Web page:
Sullivan County Democrat
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Democrat Photo by Ted Waddell

THIS IS THE approximate height and location of a proposed cell tower near Callicoon, as seen looking southeastward from the intersection of Main Street with the Callicoon railroad crossing. This image is the Democrat’s version of a similar photo taken by Erdman, Anthony and Associates of Troy on behalf of SBA Properties of Albany, which wants to build the tower. The photo is for visual reference only, as weather, seasonal changes, sunlight conditions and the location of the viewer would affect the tower’s appearance.

Cell Towers Now
An Issue in Delaware

By Ted Waddell
CALLICOON — April 24, 2001 – Is the price of “progress” worth having a cell tower in your backyard?
A lot of local folks don’t think so. While nobody’s really trying to stop progress itself, several residents in an area targeted for cell towers think their presence will wreck the pristine beauty of the Delaware River valley.
One of the most recent areas to be hit by companies scrambling to lease land for the erection of cell towers is the hamlet of Callicoon.
A couple of weeks ago, residents along Viaduct Road were surprised to discover that a cell tower company called SBA Properties was looking at land on the hill above their properties as a site for a 180-foot-high cell tower.
News followed that Joe DeFalco, owner of the Top of the World Estates off Route 97 near the Grover Hermann division of Community General Hospital, made application on March 26 to the Town of Delaware for a special use permit for the purpose of building a cell tower on a 13.2-acre parcel of land on his estates along Deer Run Road.
Spencer Preiser and his wife Justine Grabowski-Preiser, moved to the area almost four years ago from Brooklyn and Queens in search of a more tranquil way of life.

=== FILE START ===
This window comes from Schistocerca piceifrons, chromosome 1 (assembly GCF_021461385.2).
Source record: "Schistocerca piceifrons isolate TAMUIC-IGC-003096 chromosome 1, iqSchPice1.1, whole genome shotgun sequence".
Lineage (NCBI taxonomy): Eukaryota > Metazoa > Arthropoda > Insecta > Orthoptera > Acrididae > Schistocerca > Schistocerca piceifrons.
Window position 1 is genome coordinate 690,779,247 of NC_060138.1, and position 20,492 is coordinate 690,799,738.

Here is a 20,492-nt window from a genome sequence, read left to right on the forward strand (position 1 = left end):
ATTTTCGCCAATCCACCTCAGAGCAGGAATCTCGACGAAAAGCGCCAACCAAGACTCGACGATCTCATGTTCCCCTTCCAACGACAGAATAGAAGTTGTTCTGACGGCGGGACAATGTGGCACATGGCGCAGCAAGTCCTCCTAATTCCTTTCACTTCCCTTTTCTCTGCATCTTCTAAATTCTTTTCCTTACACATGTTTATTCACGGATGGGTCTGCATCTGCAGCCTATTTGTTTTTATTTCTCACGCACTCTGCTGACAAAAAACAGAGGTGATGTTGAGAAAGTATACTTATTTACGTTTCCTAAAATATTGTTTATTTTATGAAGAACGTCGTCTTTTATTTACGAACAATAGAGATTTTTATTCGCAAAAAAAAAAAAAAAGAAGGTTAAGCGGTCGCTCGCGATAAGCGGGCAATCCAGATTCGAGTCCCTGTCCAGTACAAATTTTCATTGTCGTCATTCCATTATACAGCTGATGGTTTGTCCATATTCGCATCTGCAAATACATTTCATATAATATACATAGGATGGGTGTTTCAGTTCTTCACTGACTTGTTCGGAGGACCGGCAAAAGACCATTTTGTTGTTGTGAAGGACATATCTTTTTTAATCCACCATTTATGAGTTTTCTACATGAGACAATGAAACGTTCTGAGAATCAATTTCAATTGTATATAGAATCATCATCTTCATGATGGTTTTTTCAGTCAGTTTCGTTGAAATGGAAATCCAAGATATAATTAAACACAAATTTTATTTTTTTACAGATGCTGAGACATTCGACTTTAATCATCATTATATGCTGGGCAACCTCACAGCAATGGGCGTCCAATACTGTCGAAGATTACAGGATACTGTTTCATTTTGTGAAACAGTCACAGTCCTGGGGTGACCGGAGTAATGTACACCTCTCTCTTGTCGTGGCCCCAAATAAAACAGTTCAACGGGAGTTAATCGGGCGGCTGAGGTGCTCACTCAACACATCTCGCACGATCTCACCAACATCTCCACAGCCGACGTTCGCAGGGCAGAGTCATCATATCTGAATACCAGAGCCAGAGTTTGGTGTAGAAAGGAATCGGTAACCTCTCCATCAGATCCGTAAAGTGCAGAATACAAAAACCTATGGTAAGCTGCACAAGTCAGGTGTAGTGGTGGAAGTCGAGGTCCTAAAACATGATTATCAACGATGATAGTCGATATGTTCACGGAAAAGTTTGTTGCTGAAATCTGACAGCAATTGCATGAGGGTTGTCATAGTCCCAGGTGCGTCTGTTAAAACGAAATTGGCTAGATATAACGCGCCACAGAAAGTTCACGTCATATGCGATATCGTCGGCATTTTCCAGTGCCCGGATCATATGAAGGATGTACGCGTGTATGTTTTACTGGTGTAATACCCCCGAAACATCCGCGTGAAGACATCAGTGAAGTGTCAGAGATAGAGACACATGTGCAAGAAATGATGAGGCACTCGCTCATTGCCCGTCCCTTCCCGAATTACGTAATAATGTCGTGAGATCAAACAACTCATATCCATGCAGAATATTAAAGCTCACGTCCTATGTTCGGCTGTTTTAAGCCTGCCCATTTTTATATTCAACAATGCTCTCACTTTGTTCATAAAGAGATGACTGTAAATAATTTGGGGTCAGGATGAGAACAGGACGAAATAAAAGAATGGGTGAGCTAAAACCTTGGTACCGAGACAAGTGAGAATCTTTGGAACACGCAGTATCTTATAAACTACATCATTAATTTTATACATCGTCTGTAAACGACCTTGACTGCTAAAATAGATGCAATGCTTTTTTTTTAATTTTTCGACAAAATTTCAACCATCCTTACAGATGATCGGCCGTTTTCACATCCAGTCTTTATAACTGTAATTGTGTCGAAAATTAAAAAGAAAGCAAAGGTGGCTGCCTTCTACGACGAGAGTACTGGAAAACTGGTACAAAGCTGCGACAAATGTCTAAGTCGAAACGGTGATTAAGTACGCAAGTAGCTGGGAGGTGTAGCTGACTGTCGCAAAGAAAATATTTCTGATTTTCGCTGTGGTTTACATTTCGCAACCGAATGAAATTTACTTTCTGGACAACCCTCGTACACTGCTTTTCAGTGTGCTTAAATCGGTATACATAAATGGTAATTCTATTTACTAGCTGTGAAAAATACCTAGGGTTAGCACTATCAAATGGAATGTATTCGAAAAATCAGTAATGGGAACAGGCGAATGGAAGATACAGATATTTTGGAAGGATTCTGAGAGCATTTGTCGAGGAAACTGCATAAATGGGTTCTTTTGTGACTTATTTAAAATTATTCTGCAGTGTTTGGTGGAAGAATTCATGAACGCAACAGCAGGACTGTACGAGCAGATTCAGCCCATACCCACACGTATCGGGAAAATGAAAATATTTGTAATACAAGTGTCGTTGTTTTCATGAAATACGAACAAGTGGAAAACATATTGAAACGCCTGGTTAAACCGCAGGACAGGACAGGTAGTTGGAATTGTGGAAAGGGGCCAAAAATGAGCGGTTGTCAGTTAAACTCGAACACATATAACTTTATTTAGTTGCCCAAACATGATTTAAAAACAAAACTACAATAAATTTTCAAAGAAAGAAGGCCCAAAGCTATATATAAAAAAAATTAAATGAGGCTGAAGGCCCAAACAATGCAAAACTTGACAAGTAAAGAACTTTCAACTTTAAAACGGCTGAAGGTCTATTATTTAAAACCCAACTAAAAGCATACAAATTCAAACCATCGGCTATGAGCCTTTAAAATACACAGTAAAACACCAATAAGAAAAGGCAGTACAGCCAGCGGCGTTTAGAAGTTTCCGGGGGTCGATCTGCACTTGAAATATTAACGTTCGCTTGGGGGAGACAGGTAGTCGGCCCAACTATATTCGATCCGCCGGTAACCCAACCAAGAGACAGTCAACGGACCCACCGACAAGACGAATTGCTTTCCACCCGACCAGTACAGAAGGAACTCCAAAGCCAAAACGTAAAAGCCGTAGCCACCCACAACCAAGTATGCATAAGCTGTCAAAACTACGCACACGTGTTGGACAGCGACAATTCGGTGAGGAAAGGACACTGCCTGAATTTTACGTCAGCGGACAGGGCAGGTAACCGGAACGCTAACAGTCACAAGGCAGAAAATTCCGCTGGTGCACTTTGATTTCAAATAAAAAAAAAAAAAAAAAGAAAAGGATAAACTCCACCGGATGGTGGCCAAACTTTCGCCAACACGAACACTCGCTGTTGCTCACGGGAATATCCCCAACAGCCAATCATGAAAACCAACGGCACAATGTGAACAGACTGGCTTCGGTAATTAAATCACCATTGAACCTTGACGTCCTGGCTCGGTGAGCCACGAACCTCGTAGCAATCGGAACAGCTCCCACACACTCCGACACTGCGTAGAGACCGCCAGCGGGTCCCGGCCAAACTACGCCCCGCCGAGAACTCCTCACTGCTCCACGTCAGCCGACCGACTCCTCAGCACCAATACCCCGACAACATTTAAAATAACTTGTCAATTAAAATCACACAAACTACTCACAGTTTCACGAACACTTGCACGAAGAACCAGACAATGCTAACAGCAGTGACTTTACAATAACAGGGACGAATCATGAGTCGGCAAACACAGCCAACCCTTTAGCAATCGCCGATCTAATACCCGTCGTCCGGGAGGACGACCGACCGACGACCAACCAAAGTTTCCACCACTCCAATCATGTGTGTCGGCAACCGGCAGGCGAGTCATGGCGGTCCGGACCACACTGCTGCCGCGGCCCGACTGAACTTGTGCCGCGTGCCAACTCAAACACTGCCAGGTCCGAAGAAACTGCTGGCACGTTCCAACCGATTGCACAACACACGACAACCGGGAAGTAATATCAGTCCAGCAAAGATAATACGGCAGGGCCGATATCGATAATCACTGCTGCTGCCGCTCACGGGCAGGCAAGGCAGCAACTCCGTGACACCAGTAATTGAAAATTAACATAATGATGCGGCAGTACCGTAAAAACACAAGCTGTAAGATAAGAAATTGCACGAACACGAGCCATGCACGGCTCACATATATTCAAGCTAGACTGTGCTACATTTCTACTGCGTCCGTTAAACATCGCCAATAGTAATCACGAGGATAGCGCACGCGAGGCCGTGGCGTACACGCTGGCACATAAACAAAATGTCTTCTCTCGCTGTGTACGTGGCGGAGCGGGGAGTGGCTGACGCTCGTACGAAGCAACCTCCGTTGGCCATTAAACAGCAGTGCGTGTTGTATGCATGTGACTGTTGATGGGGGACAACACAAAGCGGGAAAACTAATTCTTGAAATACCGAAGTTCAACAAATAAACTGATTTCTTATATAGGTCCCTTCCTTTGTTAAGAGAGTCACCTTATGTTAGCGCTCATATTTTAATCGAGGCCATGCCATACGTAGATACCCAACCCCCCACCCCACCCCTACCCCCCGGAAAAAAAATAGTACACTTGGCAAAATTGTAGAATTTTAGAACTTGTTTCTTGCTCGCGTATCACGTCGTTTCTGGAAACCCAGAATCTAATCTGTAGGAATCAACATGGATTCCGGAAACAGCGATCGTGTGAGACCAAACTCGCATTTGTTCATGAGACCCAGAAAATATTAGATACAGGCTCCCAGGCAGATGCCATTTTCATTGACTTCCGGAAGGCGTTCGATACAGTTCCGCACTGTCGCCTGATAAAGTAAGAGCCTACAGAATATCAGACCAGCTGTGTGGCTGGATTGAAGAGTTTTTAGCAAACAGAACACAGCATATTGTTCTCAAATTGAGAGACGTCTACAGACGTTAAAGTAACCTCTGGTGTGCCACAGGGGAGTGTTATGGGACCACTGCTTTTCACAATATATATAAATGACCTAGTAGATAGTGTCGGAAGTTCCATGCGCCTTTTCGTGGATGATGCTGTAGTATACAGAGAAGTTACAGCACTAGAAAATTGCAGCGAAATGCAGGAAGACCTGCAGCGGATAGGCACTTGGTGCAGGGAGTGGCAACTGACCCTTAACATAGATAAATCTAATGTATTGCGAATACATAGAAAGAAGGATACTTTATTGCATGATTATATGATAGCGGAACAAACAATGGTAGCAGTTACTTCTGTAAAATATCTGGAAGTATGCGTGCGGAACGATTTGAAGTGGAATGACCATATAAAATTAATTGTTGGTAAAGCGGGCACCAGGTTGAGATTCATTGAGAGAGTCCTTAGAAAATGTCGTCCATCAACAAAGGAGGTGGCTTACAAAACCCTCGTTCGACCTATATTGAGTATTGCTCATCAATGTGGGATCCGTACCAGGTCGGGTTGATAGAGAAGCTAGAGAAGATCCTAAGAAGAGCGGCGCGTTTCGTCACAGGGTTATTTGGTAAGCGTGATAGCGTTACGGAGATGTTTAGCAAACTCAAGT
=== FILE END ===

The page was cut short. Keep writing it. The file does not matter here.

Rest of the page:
As winter started to release its icy grasp on the region, Spencer Preiser was out along the edge of Viaduct Road chipping away at the lingering snow.
A car pulled up, and its occupants asked him if he knew the location of land for sale where “a cell tower was going up,” said Justine Grabowski-Preiser.
“When I heard that, my antenna went up,” she said. “My immediate thought was concern . . . we’re dealing with unknowns here.”
She went to a public meeting in Eldred about proposed cell towers further downstream to learn more about the situation. That trip was followed by a call to James Scheutzow, Town of Delaware building inspector, who told her the town’s zoning board had recently received two proposals to erect cell towers in the area.
Next, Grabowski-Preiser went over to Freda Realty, where “they sort of reluctantly” told her that the owners of a large parcel of land for sale on top of the hill (reportedly along Froelich Road) had recently withdrawn several acres from the size of their property on the market.
“He kind of said it was up to me to draw my own conclusions,” she added.
The site is reportedly owned by Joe and June Disert of Albuquerque, NM. At one time, they owned considerable property in the area but have sold off a large percentage of their holdings.
Grabowski-Preiser said that several residents along Viaduct Road have refused offers to sell/lease their property to cell tower companies.
“I think it’s sort of contradictory,” she said. “This area is getting cell crazy . . . everytime we open up the paper, especially the Sullivan County Democrat, we read about the Sullivan Renaissance and all these things to improve tourism and bring people to town . . . and yet we’re going to have a proliferation of cell towers hovering all over the place. I know it’s progress, but are we going to start looking like an oilfield?”
Phyllis and Hermann Bilick live right next door to the Preisers on Viaduct Road. They have lived in their comfortable country home for close to 17 years.
“I heard about it by accident,” said Phyllis Bilick of the cell towers coming to town. “They shouldn’t be so close to residential areas.”
Fran Hepburn has lived on Viaduct Road for about 13 years. She joined her neighbors in expressing concern about the proposed cell towers.
“I feel it’s such short notice,” said Hepburn. “We only found out about this two weeks ago. . . . I’d like to see a more balanced approach . . . with the town perhaps considering a moratorium.”
According to Hepburn, she thinks more thought should be given to erecting cell towers in an area that has been identified as a proposed scenic byway along the Delaware River.
“They don’t have to be sticking up in the middle of a beautiful area that we want to promote,” she said.

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